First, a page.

DL: I've been frustrated with the fact that the violence issue gets so much attention and covers up the positive uses of videogames. There's a study in Britain that looks at how games off the shelf can be used in schools. We're struggling to get people to see games that way. Good stuff like that gets ignored. I was talking to a teacher who uses racing games to teach physics. There are games that are incredibly powerful&emdash; letting you do what you couldn't normally do-- like SimCity, Age of Empires and Medal of Honor. They give you an interactive sense of what it was like when forces landed on the beach at Normandy or when soldiers stormed the German troops.

EW: Most of the negative effects we've seen in the research are short term, as measured by behavior right after playing more aggressive games. How would you interpret these findings?
DL: One of things that I've been struck by in talking to "experts" in the field is the difference between fantasy aggression and the real thing. That's an important distinction. There isn't a single study that's found that after playing an aggressive game, kids engage in real-life violence. A short-term aggressive impact (as indicated in the research) doesn't translate to a real act. People make huge leaps from aggressive indicators to actual aggression. A fairly significant flaw in all the studies is that they don't control for predisposition and personality going in.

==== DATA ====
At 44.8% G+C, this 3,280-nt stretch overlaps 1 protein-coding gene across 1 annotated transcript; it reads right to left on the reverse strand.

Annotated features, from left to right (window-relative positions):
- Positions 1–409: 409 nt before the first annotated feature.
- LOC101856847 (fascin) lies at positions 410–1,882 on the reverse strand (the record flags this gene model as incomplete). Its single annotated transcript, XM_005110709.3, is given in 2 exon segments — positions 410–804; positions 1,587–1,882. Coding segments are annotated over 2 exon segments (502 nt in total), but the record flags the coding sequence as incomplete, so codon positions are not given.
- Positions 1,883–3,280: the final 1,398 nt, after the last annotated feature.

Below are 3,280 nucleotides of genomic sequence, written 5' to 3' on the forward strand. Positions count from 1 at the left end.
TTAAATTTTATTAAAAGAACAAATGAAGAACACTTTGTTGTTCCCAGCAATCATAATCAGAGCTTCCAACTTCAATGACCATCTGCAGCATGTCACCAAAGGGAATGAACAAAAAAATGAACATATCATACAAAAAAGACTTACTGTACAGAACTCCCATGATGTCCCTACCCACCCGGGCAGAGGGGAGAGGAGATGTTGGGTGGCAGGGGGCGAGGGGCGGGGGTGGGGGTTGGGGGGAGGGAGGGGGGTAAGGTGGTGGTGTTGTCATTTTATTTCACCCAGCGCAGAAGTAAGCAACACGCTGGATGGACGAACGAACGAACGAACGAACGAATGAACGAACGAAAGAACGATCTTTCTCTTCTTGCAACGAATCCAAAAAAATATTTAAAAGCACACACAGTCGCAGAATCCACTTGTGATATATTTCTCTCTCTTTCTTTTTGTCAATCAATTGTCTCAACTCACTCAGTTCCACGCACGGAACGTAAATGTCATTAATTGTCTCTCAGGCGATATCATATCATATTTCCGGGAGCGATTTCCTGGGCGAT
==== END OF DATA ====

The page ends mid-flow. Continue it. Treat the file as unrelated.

EW: What advice would you give to parents?
DL: The message I give is that at the end of the day is that parents should pay close attention to how children are processing the games they play with. There's a tendency to pay close attention to other forms of media like television and movies. When it comes to videogames parents are less vigilant. Parents should pay close attention irrespective of whether games are good, bad or indifferent. Parents should carefully monitor what kids are playing regardless of research findings. Pay attention to games children play, how long they play and how they're handling them.



Reactions to Our "Violence in Videogames" Article
In our July/August issue we published an article that reviewed and interpreted the research in this area. A conversation about the impact of violence in media ensued on the National Association for Education of Young Children listserve (ECETECH). Much of the discussion revolved around the research of Craig Anderson and Karen Dill at the University of Missouri. [The research in question: Anderson & Dill report that college students have more aggressive thoughts and feelings directly after playing violent videogames. They also report that college students who played videogames in middle and high school self-report more aggressive behavior. Journal of Personality and Social Psychology, April 2000, Vol. 78, No. 4, 772-790]